K9electronics.com Shock Collars For Dogs: The "Tap" Dance
Shock Collars For Dogs: The "Tap" Dance

Shock Collars For Dogs: The "Tap" Dance

Many veterinarians use a series of light, rapid taps on the dog's head while he or she is restrained to direct their canine patient’s attention away from the procedure or exam taking place. During remote collar training, shock collars for dogs produce a similar effect.  K9 Electronics promotes the “Tapping” method with extremely low levels of static stimulation to redirect the dog’s behavior. The method produces a mild pulse (tapping sensation) to the side of your dog’s neck that can be compared to tapping on someone's shoulder.

shock collars for dogsThe best part about using an electric collar is that you can give your pet a "tap on the shoulder" from a distance, up to 1 mile. Once he learns what that tap-tap-tapping is all about, he quickly learns how to avoid it by simply complying with a command or stopping an unacceptable behavior. 

The gentle tapping method has been shown to produce positive results more quickly and with less stress on the dog than most other traditional training methods, such as training with pinch or choke collar. These traditional methods often require the use of brute force and can damage your dog’s larynx if not done properly. 

Using the “Tapping” Method to Train Your Dog 

Most quality e-collar systems feature a choice of two different types of static stimulation application:

Momentary mode
When the Momentary button is pressed, your dog receives a quick, split second nick of static correction (1/10 of a second).

Continuous mode
When the Continuous option is used, your dog will receive continuous static correction for up to 12 seconds. After 12 seconds, the system shuts off automatically - this is a built-in safety feature and will reset itself when the button is depressed. 

The Continuous button is used in extreme situations only, where the safety of your dog is at risk. For the “Tapping” method example below, we are only going to use the Momentary “Nick” button.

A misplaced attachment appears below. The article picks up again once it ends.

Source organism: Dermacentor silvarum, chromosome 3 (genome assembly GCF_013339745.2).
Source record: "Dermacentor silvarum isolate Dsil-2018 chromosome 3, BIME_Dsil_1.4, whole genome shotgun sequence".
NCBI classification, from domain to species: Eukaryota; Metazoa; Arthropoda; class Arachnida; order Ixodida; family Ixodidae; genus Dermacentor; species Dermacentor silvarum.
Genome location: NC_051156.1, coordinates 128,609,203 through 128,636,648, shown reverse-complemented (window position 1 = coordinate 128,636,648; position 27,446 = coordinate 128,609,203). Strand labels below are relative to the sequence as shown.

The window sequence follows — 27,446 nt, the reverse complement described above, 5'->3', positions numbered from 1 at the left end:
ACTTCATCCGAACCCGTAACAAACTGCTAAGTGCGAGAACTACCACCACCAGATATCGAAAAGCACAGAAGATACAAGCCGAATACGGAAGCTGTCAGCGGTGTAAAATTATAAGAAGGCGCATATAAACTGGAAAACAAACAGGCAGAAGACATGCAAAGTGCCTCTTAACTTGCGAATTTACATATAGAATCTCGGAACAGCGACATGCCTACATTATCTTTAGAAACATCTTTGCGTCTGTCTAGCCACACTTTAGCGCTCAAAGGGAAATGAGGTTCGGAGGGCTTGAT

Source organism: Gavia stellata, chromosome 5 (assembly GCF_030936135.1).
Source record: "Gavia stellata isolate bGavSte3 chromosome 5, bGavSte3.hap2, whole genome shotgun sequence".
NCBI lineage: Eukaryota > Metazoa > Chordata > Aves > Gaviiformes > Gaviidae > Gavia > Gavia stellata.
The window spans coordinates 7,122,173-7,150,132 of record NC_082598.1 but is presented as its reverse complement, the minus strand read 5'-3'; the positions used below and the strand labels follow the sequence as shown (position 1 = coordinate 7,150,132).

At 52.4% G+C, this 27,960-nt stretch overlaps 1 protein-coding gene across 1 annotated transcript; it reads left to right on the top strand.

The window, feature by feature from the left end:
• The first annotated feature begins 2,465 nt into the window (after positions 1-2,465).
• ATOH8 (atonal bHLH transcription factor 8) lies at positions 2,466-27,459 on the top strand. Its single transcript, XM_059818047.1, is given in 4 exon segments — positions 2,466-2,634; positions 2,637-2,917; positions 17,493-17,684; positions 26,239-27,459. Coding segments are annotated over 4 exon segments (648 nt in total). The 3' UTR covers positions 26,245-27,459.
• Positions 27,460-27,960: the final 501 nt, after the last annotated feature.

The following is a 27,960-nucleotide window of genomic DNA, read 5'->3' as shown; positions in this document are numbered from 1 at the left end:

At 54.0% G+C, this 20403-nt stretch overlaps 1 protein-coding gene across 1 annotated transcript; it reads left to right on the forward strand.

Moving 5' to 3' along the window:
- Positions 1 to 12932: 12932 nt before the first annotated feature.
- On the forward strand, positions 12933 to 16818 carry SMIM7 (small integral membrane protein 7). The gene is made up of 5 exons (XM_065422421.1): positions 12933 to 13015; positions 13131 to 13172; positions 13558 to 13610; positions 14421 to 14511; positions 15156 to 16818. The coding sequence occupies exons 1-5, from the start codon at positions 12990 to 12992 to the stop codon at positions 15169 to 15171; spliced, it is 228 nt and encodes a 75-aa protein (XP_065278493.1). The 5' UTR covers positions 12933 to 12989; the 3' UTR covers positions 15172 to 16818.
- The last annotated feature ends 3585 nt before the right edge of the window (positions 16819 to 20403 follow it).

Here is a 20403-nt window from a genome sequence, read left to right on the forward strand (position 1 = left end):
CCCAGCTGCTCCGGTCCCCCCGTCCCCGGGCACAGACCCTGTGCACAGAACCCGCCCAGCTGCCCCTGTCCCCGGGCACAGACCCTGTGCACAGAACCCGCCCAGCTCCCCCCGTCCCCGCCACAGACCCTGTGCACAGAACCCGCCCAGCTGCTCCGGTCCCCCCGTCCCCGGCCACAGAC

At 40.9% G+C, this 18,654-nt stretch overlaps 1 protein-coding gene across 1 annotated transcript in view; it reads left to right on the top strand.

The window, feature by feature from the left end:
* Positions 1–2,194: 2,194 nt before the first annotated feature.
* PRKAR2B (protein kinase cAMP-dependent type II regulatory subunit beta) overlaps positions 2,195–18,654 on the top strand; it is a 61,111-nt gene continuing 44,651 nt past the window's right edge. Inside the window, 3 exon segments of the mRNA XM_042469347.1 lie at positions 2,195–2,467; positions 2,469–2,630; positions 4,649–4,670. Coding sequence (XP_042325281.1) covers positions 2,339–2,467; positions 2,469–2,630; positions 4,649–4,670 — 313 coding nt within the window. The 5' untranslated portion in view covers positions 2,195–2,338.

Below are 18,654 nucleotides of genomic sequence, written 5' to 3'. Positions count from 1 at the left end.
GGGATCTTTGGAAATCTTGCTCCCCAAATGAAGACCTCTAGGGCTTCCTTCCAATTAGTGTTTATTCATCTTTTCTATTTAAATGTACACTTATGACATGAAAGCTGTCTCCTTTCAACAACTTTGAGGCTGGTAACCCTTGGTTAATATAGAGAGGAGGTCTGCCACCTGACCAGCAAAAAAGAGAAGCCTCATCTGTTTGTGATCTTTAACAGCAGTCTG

Basic Obedience Commands 

Let’s use the "come" command as an example.

  • You’ll want to start by finding a quiet place with no distractions, such as an enclosed yard or the inside of a building or house. 
  • With a long lead attached to the dog’s flat collar and the e-collar set at your dog's working level, allow him to relax and explore the training environment for a few minutes. 
  • When you are both ready, give the “come” command, begin tapping the momentary button, and slightly pull the lead at the same time (timing is important, so make a few practice tries before working with your dog). As soon as your dog starts his move toward you, stop tapping and praise him. 
  • If he stops before reaching you, repeat the command while simultaneously tapping and giving him another gentle tug. 
  • When he gets all the way to you, praise him for a good job, release him with "OK" and let him return to exploring for a minute.
  • Repeat the procedure. 

Soon your pet will have an "aha!" moment and realize he has the control and can remove the annoying tapping sensation by simply moving toward you as quickly as possible. 

The same method can be used for all basic commands including sit, stay, heel, and more. However, shock collars for dogs only reinforces already learned voice commands, so your dog must be familiar with them prior to static stimulation training. 

Behavioral Training (Breaking Bad habits) 

Because of high distraction situations, you may need to increase the stimulation level for this type of training. Set the collar to 10 - 15 levels above obedience training level and start from that point. 

For breaking bad habits, such as destructive digging in your garden, the trick is to make your dog believe that the correction is a direct result of the target behavior. Find a place where you can see the dog, but he can’t see you. When you’re inside the house, behind a window, for example, give your dog access to the garden. When you see your dog starting to exert undesired behavior, start tapping the momentary button while increasing the stimulation level until he stops. Repeat the process if your dog begins digging again. 

It may take one session or several sessions for the dog to stop the unwanted behavior. During the training (and in between sessions), the dog must not have unsupervised access to the garden as he might become confused about when he can and cannot dig. Consistency is the key! 

These are basic examples of how shock collars for dogs work. With every dog training collar purchase, K9electronics offers a free, 40-page, step-by-step training guide download that includes a full chapter dedicated to problem solving. The training guide will show you how to introduce your dog to the collar properly, how to fit the collar on your dog’s neck correctly, how to find the perfect stimulation level (Working level) for your dog’s specific temperament, and how to train basic commands. 

If you have any questions, please feel free to contact us at 800-586-3780, send us an email or chat with us live.

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